Have anyone worked through these books?

Hi,
I was wondering if anyone had understood and worked through these books:

1/ Undocumented DOS 2ed A. Schulman 1993
2/ Root Kit Arsenal - 2009 B.Blunden

Is the discussion on these books, code/concepts, banned here?

Should I go somewhere else? Any recommendations?

Regards,
Craig

Comments

  • Well, the books are about programming, so I suppose it's okay to converse about them here...
  • I have many years ago when those books were NEW! and just recently as a few months ago. If you know Assembly Language you'll love the books if you don't then it will be more or less GREEK to you!
    I just recently completed a project involving the use of such stuff, That's mostly basic stuff in that book. so if you study very hard and do A LOT of examples while learning you might get to the point you find you like it. I read it like I was born to read it. Natural I am doing something right now that I don't think has ever been done before I am now currently writing Windows programs in Windows 3.0 and 3.1 in complete Assembly Language. and I'm having a Blast doing it!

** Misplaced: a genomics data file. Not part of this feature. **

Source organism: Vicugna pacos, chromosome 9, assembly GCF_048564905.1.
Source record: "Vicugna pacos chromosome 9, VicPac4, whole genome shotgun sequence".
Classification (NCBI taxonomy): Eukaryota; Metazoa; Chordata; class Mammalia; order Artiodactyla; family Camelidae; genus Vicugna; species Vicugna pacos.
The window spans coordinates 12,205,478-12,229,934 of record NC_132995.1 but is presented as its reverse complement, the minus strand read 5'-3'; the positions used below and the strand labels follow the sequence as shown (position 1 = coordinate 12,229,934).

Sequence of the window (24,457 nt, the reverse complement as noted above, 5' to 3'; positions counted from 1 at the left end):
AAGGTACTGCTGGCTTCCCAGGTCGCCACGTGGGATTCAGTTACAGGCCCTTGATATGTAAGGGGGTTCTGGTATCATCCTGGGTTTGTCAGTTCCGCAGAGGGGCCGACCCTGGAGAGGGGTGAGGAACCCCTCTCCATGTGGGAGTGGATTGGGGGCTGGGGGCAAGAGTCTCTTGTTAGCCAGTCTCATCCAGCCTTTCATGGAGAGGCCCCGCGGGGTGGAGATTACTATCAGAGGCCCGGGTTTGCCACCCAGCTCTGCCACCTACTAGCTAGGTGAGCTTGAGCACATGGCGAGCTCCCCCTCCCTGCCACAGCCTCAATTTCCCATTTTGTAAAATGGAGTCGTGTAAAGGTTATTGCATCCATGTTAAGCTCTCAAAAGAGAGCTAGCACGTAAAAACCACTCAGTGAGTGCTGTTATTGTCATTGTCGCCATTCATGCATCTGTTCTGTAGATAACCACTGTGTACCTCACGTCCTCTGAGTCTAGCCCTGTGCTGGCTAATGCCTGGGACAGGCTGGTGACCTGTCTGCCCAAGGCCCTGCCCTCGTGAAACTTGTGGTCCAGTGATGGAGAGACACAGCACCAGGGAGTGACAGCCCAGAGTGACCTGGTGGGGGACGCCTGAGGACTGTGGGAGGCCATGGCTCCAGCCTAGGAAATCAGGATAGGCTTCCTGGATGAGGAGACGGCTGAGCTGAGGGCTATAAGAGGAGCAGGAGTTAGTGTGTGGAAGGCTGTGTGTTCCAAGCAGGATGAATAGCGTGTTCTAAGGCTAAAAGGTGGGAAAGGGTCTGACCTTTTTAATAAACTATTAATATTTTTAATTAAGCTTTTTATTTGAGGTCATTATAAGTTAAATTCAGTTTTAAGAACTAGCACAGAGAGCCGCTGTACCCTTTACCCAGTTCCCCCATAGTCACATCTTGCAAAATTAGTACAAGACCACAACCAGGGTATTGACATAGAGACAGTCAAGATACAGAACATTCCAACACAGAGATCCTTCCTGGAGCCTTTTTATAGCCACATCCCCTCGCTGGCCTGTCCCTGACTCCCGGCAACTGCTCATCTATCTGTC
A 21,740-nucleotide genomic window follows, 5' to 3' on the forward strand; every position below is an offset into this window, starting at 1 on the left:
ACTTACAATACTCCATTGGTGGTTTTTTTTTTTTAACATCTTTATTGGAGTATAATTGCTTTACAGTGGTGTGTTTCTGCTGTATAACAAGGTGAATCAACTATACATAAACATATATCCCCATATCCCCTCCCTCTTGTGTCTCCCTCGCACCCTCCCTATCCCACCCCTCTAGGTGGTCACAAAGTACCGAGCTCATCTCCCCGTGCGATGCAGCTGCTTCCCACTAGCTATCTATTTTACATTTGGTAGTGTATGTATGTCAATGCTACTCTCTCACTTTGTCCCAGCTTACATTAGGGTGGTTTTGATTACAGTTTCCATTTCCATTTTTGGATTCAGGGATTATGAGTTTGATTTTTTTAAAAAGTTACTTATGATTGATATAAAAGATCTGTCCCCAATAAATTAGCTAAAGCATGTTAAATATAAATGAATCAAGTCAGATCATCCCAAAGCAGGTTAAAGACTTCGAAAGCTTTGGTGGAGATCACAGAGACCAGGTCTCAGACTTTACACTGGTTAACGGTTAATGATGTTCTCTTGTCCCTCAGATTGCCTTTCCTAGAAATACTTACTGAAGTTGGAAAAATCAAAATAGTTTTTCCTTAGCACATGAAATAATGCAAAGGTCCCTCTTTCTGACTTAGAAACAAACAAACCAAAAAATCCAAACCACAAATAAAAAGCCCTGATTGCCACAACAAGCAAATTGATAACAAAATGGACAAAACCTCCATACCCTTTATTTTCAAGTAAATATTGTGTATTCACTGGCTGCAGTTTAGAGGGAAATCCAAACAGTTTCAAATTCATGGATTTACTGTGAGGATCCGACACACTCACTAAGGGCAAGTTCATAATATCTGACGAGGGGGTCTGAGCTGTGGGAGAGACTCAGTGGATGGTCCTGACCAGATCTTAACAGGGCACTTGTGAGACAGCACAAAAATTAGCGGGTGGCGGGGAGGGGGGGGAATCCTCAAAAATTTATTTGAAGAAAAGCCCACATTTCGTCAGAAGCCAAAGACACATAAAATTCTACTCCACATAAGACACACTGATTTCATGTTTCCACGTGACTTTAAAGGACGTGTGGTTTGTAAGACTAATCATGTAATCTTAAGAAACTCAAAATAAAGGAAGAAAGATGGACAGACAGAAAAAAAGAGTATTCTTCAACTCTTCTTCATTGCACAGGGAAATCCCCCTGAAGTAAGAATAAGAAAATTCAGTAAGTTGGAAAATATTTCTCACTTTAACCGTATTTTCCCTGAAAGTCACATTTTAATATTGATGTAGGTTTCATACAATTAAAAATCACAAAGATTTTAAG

So if you work at it hard you'll get there if you have the drive to do so!
  • I did asm way back in 1990. And I thought I had a reasonable idea of it. But reading through these books, I didn't have nearly the depth of knowledge that I needed.

    I have found that most people like playing with DOS and Win 3.1, but that's it. Very few want to code in that environment.

    There are a few ideas that I would like to code, but the learning curve is quite steep.

    The other push for me is to *really* understand BSOD's the knowledge needs to be quite deep. Sure you can guess on patterns and commands, but to really know...well that's the goal.
    A lot of the concepts in DOS ended up in Windows, sure there is new stuff, but if you understand past, I think you can understand the new tech in Windows. For example the PSP became the PDB in Win 3.1.

    I have Zero aspiration for anything other than knowledge. I subscribe to the theory of "To understand and to fix something it is best to learn how to break it."
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